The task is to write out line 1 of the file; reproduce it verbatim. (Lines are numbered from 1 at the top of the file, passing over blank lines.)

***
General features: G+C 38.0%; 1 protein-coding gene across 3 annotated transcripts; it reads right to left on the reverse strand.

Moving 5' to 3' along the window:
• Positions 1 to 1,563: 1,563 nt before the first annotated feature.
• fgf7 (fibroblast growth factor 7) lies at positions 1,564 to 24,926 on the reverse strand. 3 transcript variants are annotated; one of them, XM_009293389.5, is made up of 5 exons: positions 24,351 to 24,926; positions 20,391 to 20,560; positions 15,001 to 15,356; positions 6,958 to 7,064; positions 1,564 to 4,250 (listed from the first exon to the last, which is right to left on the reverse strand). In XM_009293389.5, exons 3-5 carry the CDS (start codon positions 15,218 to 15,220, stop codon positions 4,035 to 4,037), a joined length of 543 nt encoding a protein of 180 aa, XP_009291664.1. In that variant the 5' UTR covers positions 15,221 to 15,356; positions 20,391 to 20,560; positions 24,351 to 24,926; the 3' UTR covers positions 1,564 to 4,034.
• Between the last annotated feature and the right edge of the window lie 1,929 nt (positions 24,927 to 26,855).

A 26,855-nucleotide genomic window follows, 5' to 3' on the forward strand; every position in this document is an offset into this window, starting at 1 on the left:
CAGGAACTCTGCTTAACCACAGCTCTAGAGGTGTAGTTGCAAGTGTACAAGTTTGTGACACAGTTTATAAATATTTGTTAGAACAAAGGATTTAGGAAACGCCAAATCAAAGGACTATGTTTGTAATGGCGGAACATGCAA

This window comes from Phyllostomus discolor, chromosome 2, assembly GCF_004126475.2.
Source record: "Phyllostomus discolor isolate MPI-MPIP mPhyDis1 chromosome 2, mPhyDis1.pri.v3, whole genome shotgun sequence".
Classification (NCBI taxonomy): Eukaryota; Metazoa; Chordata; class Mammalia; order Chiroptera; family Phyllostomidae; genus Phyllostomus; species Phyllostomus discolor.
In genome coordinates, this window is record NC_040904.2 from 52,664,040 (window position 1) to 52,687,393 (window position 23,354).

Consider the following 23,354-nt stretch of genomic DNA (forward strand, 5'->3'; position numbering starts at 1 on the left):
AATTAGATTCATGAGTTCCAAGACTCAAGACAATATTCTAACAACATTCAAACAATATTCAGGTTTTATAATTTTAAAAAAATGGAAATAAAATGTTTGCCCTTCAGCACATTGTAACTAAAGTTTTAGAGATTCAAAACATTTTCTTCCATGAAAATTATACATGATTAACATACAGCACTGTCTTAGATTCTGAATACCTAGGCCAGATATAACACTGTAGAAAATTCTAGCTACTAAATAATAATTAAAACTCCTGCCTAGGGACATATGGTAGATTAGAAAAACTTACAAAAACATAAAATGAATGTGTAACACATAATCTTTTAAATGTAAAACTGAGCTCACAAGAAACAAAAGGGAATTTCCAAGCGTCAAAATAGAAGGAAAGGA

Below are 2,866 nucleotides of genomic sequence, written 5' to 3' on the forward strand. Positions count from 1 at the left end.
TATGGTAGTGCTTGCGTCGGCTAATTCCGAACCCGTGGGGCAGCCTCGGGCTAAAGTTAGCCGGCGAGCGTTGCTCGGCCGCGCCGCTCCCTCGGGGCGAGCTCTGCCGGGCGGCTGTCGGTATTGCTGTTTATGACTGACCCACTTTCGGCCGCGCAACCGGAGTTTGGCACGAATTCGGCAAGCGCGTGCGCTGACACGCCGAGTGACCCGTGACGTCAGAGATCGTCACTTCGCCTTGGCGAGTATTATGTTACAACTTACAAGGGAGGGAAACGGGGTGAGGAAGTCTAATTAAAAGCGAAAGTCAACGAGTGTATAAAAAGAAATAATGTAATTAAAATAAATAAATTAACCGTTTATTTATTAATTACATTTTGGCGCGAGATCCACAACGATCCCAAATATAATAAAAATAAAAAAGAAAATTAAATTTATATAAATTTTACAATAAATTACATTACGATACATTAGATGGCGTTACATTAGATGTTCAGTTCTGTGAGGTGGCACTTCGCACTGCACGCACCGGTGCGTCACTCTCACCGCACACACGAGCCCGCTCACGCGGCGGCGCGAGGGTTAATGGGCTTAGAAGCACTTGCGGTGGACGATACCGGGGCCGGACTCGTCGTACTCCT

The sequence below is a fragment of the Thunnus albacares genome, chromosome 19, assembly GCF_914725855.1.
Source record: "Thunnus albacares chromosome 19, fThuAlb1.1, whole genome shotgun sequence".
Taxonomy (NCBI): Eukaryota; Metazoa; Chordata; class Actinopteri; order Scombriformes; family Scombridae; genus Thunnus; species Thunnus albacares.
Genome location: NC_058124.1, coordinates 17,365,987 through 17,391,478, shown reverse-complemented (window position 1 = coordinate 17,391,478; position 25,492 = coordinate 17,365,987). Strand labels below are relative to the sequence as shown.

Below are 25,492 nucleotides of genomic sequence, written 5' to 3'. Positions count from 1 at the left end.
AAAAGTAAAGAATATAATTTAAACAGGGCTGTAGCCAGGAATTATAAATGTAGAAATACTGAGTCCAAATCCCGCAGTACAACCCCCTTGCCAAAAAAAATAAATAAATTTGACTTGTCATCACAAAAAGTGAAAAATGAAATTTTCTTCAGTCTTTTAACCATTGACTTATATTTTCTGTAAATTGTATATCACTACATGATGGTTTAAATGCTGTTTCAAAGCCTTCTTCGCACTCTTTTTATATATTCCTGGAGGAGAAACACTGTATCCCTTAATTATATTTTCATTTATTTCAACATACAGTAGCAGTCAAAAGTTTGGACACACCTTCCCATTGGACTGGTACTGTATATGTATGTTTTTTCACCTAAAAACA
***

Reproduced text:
General features: G+C 38.0%; 1 protein-coding gene across 3 annotated transcripts; it reads right to left on the reverse strand.